> jsx is a retarded idea because it adds an abstraction over something brutally simple(html).

what programming languages do it better?

one of reacts greatest boons, it's greatest innovations, in my mind, is that it gave up the cargo cult special purpose templating languages that we had for almost two decades assumed we needed. it brought the key sensibility of php to javascript: that there was no need, no gain, by treating html as something special. it should be dealt with in the language, in the code.

if you have other places that have done a good job of being ripe for building html directly, without intermediation, as you seem to be a proponent of, let me/us know. jax seems intimately closer to me to what you purport to ask for than almost any other language that has come before! your words are a vexing contradiction.

> Ok routing library, now make an http request please without involving more dependencies....

please stop being TERRIFIED of code. many routing libraries with dependencies aren tiny. stop panicking that there is code. react router v6 for example is 2.9kb. why so afraid bro?

this is actually why the web is good. because there are many many many problems, but they are decoupled and a 2kB library builds a wonderful magical consistent & complete happy environment that proposes a good way of tackling the issues. you have to bring some architecture in but anyone can invent that architecture, the web platform is in opinionated ("principle of least power" x10,000,000), and the solutions tend towards tiny.

redux is 2kB with dependencies as well.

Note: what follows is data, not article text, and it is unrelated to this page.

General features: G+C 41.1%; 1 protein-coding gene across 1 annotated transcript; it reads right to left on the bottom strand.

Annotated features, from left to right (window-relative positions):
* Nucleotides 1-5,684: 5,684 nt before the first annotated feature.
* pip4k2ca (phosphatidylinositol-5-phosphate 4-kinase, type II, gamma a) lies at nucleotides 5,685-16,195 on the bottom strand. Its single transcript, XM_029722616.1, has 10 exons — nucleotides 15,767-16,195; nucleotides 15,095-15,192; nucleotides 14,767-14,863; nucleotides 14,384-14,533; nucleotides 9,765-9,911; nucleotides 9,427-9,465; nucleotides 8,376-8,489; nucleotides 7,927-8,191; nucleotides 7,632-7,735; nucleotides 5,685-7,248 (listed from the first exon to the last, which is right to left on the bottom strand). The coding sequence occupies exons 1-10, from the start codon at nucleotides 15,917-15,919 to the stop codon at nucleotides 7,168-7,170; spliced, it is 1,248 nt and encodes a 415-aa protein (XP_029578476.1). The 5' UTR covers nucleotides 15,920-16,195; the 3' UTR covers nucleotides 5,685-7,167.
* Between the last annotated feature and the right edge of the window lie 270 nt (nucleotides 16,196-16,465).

The only thing I'm openly disrespecting beyond the unholy mess that is the web of 21-st century, is react and potentially it's designers(I was raised not to be offended but if they are, good riddance). The web is in the worst shape it's ever been. I'm not terrified of code, I've been writing code for over 20 years. I hate antipatterns and spaghetti code, which is what the modern web is, top to bottom, frameworks and libraries included. The main idea behind javascript was to give small and basic interactivity which is entirely self-contained. Is it now? The fact that the modern web relies on tons of known and unknown projects, complex ci/cd pipelines and gigabytes of my hard drive is a clear indication that the js community messed it up. Very similar situation as php, which was intended to be a templating engine (and for that purpose it is brilliant) but just like js, it was turned into Frankenstein's monster(still to a lesser degree). And don't get me started on the endless security issues npm poses. I'm blown away by the fact that those are exploited so little - 15 year old me would have been in heaven if given those opportunities, along with half of my classmates. I seriously wonder what teenagers do these days.